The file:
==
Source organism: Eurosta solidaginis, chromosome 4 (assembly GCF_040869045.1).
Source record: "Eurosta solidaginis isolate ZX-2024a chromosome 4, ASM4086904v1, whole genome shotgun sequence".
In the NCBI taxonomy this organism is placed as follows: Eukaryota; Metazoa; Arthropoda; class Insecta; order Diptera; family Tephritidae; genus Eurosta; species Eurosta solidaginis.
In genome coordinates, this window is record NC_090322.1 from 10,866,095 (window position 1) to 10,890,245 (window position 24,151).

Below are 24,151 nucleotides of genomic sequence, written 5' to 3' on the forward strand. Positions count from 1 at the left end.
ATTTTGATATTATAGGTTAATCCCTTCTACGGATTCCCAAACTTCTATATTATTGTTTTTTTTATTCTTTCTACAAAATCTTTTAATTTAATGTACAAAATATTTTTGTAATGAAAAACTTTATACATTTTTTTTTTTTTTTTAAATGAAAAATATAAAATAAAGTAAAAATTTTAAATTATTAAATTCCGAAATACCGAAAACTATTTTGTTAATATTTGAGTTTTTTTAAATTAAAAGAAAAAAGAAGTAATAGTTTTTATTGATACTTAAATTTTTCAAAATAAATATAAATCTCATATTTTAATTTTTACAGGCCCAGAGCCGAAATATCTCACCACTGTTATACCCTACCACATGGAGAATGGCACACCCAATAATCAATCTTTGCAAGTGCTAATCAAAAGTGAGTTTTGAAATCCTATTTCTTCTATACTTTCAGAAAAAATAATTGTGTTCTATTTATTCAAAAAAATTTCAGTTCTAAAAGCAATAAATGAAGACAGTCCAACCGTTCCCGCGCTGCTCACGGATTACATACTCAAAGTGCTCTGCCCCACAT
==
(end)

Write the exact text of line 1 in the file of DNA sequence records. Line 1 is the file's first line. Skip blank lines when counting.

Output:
Source organism: Eurosta solidaginis, chromosome 4 (assembly GCF_040869045.1).